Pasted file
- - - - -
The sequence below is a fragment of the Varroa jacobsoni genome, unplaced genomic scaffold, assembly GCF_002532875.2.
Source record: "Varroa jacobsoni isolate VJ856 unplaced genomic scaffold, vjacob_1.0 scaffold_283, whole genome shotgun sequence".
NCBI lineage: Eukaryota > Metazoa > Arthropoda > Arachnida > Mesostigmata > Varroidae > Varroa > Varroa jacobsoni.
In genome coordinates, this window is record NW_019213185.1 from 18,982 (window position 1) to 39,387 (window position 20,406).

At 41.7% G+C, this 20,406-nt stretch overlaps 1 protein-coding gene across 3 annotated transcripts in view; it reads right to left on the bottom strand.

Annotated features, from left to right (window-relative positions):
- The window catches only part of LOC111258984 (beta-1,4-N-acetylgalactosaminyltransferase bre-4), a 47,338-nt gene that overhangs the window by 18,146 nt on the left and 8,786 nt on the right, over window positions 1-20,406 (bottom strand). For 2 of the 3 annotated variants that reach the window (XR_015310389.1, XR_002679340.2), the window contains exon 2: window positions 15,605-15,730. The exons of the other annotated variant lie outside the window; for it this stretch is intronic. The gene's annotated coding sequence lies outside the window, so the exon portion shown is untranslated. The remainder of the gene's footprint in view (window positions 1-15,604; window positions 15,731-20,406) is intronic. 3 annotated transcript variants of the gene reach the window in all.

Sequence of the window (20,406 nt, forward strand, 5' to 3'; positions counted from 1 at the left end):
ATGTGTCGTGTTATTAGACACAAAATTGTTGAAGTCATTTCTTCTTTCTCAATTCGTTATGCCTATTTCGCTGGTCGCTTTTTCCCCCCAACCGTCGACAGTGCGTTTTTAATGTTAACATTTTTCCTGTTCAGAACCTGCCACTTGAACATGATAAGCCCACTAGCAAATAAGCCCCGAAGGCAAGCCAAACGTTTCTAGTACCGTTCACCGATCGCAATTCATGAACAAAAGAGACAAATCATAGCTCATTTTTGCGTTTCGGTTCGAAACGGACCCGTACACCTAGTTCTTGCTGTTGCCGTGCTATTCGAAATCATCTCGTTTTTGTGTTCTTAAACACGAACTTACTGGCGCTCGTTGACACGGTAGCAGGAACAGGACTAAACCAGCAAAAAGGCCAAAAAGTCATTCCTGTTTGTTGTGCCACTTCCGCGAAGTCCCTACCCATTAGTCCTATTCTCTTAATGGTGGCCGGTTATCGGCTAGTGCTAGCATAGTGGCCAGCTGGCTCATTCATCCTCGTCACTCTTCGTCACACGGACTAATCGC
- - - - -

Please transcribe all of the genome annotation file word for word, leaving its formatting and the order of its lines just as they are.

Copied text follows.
The sequence below is a fragment of the Varroa jacobsoni genome, unplaced genomic scaffold, assembly GCF_002532875.2.
Source record: "Varroa jacobsoni isolate VJ856 unplaced genomic scaffold, vjacob_1.0 scaffold_283, whole genome shotgun sequence".
NCBI lineage: Eukaryota > Metazoa > Arthropoda > Arachnida > Mesostigmata > Varroidae > Varroa > Varroa jacobsoni.
In genome coordinates, this window is record NW_019213185.1 from 18,982 (window position 1) to 39,387 (window position 20,406).

At 41.7% G+C, this 20,406-nt stretch overlaps 1 protein-coding gene across 3 annotated transcripts in view; it reads right to left on the bottom strand.

Annotated features, from left to right (window-relative positions):
- The window catches only part of LOC111258984 (beta-1,4-N-acetylgalactosaminyltransferase bre-4), a 47,338-nt gene that overhangs the window by 18,146 nt on the left and 8,786 nt on the right, over window positions 1-20,406 (bottom strand). For 2 of the 3 annotated variants that reach the window (XR_015310389.1, XR_002679340.2), the window contains exon 2: window positions 15,605-15,730. The exons of the other annotated variant lie outside the window; for it this stretch is intronic. The gene's annotated coding sequence lies outside the window, so the exon portion shown is untranslated. The remainder of the gene's footprint in view (window positions 1-15,604; window positions 15,731-20,406) is intronic. 3 annotated transcript variants of the gene reach the window in all.

Sequence of the window (20,406 nt, forward strand, 5' to 3'; positions counted from 1 at the left end):
ATGTGTCGTGTTATTAGACACAAAATTGTTGAAGTCATTTCTTCTTTCTCAATTCGTTATGCCTATTTCGCTGGTCGCTTTTTCCCCCCAACCGTCGACAGTGCGTTTTTAATGTTAACATTTTTCCTGTTCAGAACCTGCCACTTGAACATGATAAGCCCACTAGCAAATAAGCCCCGAAGGCAAGCCAAACGTTTCTAGTACCGTTCACCGATCGCAATTCATGAACAAAAGAGACAAATCATAGCTCATTTTTGCGTTTCGGTTCGAAACGGACCCGTACACCTAGTTCTTGCTGTTGCCGTGCTATTCGAAATCATCTCGTTTTTGTGTTCTTAAACACGAACTTACTGGCGCTCGTTGACACGGTAGCAGGAACAGGACTAAACCAGCAAAAAGGCCAAAAAGTCATTCCTGTTTGTTGTGCCACTTCCGCGAAGTCCCTACCCATTAGTCCTATTCTCTTAATGGTGGCCGGTTATCGGCTAGTGCTAGCATAGTGGCCAGCTGGCTCATTCATCCTCGTCACTCTTCGTCACACGGACTAATCGC